25 Brilliant Halloween Life Hacks

iStock
iStock

Halloween season is here, which means a lot of scrambling to find costumes, navigating fake spider webs, and cleaning pumpkin guts off of your kitchen table. If you find yourself getting a little stressed over the festivities, check out these 25 life hacks that promise to make your holiday prep a little less scary.

1. WHIP UP SOME CONVINCING FAKE BLOOD

A smear of fake blood on a white background
iStock

Need some faux-plasma to add to the atmosphere? Check your cupboards: a mixture of corn syrup, red food coloring, and corn flour not only looks like crime scene spatter, but it’s edible, too.

2. MAKE A MUMMY MUG

Mugs are wrapped in gauze to represent a mummy motif
FaveCrafts, YouTube

Who needs expensive novelty cups, when you can conjure up a convincing mummy mug. Simply wrap a regular coffee mug in medical gauze and add googly eyes with a little Elmer’s glue. Want to give a juice box the same treatment? Use some white masking tape and add another pair of eyes. It also works well on Mason jars.

3. SPOOKY WATER BOTTLES

A water bottle features a decorative Halloween label
iStock

To get bottled water in the holiday spirit, just grab some Halloween-themed decorative tape and wrap it around the regular label.

4. A SEVERED HAND IN THE PUNCH BOWL

A hand-shaped block of ice floats in a punch bowl
All Recipes UK, YouTube

Grab a rubber glove, fill it with water, and place it in the freezer. A few hours later, you’ll have a solid block of hand-shaped ice to drop into the punch bowl for your party. (Just remember to cut the glove off first.)

5. GHOST LOLLIPOPS

Lollipops are wrapped in coffee filters for a ghostly appearance
Emma Craig, Flickr // CC BY 2.0

Even the innocent lollipop can become a symbol of the undead. All you need are some coffee filters (or tissues) and string: Wrap the filter around the head of the lollipop, then tie it off with the string.

6. A HEALTHY SPOOKY TREAT

Bananas and chocolate chips are utilized for a spooky snack
iStock

Halloween parties are usually overstuffed with cupcakes, candies, and other tooth-endangering treats. For a quick snack that’s still seasonally appropriate, you can take a banana and stuff three chocolate chips in it to make a face. You can also make a deliberate peel so it resembles a flayed banana. (Just eat it quick, before it turns brown. Otherwise, it’s just a rotting banana corpse.)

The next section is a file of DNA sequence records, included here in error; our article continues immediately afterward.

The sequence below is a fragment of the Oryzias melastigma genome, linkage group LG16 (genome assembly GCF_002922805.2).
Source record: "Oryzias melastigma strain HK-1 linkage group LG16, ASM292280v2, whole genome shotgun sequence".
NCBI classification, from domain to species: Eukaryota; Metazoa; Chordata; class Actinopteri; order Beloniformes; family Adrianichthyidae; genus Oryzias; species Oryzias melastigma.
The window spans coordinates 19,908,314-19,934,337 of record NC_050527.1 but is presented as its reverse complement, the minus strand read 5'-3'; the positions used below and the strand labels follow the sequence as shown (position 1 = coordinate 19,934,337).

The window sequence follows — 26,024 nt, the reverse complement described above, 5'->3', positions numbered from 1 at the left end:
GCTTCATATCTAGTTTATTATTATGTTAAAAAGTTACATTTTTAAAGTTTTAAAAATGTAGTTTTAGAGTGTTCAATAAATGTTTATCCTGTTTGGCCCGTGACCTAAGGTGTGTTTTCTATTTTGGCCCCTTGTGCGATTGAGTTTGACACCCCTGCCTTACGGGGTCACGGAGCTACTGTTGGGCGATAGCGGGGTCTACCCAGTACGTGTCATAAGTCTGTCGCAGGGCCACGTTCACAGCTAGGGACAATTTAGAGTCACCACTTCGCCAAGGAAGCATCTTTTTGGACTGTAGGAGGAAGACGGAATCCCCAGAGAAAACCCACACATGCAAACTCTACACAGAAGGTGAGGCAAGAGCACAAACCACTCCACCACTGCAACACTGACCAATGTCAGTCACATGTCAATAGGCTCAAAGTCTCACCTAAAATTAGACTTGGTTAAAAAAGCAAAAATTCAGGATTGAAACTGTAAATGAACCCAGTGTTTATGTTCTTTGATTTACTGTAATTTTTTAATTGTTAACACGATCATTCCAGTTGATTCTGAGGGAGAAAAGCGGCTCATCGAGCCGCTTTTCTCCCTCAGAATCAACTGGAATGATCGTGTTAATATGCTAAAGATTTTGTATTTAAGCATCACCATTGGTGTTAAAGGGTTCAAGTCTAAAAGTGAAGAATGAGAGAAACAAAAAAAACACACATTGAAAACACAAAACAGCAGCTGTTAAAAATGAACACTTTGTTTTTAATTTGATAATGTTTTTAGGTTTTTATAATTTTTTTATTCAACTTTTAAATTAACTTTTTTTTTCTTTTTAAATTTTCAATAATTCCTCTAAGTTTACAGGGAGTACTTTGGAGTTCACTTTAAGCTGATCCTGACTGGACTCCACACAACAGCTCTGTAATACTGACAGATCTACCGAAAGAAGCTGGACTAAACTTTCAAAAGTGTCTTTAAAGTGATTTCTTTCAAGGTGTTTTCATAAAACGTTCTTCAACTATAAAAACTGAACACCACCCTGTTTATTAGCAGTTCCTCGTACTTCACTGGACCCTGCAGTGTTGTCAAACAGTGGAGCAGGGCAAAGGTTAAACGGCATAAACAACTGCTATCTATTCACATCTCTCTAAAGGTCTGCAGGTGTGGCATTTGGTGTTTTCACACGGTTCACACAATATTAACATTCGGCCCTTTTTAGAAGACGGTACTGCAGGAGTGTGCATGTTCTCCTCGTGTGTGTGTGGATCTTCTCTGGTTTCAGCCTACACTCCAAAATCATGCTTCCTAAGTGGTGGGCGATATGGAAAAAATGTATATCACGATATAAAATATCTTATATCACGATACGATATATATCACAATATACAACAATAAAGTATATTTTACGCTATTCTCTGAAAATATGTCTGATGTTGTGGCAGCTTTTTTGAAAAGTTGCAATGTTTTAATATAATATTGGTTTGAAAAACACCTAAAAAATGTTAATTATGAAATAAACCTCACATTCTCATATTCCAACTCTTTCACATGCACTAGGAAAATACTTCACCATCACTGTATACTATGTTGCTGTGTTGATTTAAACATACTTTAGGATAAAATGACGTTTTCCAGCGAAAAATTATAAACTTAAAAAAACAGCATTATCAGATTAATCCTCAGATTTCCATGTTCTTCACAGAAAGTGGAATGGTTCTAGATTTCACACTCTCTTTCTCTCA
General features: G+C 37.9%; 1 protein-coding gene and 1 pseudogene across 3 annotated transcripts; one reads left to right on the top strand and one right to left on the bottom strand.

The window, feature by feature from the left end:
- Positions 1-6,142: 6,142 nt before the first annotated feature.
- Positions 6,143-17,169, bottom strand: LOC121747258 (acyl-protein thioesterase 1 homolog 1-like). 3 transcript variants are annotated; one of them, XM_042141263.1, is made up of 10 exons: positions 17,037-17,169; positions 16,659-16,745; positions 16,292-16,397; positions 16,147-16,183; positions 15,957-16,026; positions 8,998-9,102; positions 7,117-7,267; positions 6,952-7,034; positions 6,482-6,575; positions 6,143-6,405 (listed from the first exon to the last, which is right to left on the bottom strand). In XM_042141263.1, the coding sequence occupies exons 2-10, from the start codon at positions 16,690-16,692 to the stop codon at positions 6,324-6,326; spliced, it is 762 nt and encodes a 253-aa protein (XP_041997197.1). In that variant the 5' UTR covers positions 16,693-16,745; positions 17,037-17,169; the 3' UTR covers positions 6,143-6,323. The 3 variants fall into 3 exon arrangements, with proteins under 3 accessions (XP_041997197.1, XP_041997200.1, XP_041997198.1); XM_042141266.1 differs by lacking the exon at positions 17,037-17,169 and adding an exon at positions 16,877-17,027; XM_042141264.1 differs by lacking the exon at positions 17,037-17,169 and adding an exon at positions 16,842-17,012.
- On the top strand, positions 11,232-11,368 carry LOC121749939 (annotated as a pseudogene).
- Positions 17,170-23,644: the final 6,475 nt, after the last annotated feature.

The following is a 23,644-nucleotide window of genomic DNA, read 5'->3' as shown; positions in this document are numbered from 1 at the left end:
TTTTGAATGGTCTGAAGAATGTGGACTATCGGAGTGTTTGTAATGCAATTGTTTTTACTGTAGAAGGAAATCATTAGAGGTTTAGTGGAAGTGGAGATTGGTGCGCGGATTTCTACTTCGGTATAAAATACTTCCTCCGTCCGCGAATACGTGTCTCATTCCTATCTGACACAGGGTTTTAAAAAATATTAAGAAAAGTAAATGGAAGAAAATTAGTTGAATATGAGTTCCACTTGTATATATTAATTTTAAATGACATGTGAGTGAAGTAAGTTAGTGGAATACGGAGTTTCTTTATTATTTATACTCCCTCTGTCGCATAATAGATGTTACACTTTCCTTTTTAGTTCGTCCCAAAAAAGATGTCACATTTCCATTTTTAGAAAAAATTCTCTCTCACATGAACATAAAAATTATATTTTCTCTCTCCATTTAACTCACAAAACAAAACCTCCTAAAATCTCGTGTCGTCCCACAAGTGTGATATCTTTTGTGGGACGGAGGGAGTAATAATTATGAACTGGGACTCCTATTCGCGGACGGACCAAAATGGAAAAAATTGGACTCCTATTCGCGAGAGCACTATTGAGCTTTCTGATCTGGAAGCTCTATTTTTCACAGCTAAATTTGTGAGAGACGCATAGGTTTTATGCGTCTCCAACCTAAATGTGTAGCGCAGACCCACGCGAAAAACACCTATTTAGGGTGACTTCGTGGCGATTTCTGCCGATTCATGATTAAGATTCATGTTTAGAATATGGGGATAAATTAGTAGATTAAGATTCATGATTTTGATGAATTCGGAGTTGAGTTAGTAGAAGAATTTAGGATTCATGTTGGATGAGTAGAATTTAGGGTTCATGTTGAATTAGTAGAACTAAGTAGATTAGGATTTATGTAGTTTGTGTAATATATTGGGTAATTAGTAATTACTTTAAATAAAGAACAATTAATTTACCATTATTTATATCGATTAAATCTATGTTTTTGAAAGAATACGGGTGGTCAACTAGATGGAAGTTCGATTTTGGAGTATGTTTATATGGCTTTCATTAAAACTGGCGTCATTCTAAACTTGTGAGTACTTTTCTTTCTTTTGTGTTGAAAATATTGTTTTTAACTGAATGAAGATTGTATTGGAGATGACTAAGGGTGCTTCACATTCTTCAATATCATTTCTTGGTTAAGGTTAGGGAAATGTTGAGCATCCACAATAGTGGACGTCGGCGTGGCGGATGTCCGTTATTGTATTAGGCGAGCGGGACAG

7. PEPPER DIP BOWLS

Bell peppers sit in a pile
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Hollow out a pepper and use it as a dipping station for your dressings. The orange tint will give off an appropriately Halloween vibe.

8. A CHEAP, EFFORTLESS COSTUME

Reminder notes are pasted on a person for a low-effort costume idea
iStock

Nothing says “I can’t be bothered” more than sticking some Post-It style notes to your shirt and declaring yourself a bulletin board. Still, it’ll work if you’re pressed for time. (And if you have a pair of costume bear ears laying around, go for the Bear Minimum.)

9. GROSS HAND SOAP

Two toy spiders await their chance to freak someone out
iStock

Want to creep out guests who are looking to wash up? Grab some toy spiders and put them inside a clear plastic hand soap dispenser.

10. A BLOODY CANDLE

A bloody candle can be an effective Halloween visual
athomewithcindy, YouTube

A simple but effective trick: Take a white candle, then light a red candle over it and let the wax drip down to create a blood-dripping effect. Make sure to use caution when operating a lighter.

11. DRYER VENT PUMPKINS

A pumpkin made from a flexible dryer vent
FaveCrafts, YouTube

Taking a metal dryer vent and creating a loop leads to a close replica to a pumpkin: You can paint them in any color you desire and add a fake stem using a cinnamon stick.

12. THE FLOATING CHEESECLOTH GHOST

Cheesecloth is used to create a ghostly decoration
CraftKlatch, YouTube

Want to really spook guests with your apparent mastery of the dark crafting arts? Take a piece of cheesecloth and drape it over a solid object like a large soda bottle with some wires to support where the arms would be. Then, spray it with starch to make it stiff. When you remove the bottle, the cloth will look like it’s hovering by itself.

13. SURGICAL GLOVE TREAT BAGS

A pair of surgical gloves
iStock

Take a see-through surgical glove (available at most pharmacies) and stuff with treats. The disembodied hand effect is cooler than a standard treat sack and can be tied off at the top to prevent candy from spilling out.

14. SPOOKY SPAGHETTI

Black pasta is presented on a table
iStock

A little black food coloring added to boiling pasta water can transform dinner into a disgusting feast! The spaghetti will stain, but once cooked, it won’t stain your mouth. And you and the kids can pretend to be eating worms.

15. VAMPIRE BATHROOM OCCUPANCY

Fake vampire teeth sit at the bottom of a water glass
iStock

Fill up a glass of water and use it to store toothbrushes—inside the glass, drop in a set of plastic vampire teeth. It’ll look like you have an elderly bloodsucker lurking in your residence.

16. SEVERED FINGER APPETIZERS

A jar of chicken broth
iStock

Grab a Mason jar and fill it with hot soup of your choice—just make sure it’s transparent. (Chicken broth is ideal.) Then, plop in some chicken sausages that have been cooked and perforated—the curled links will resemble severed fingers when submerged.

17. POOL NOODLE WITCH LEGS

A pair of pool noodle witch legs stick out from a planter
Teri Cumming, YouTube

Want to give off the impression that a wicked witch has met a crushing fate? Take a pool noodle, cover two halves with striped stockings, and add shoes. The prop will make it look like your nemesis has been squashed by a TV stand, potted plant, or sofa.

18. SCARY TOILET PAPER ROLLS

Rolls of spooky toilet paper will haunt your bowel movements
iStock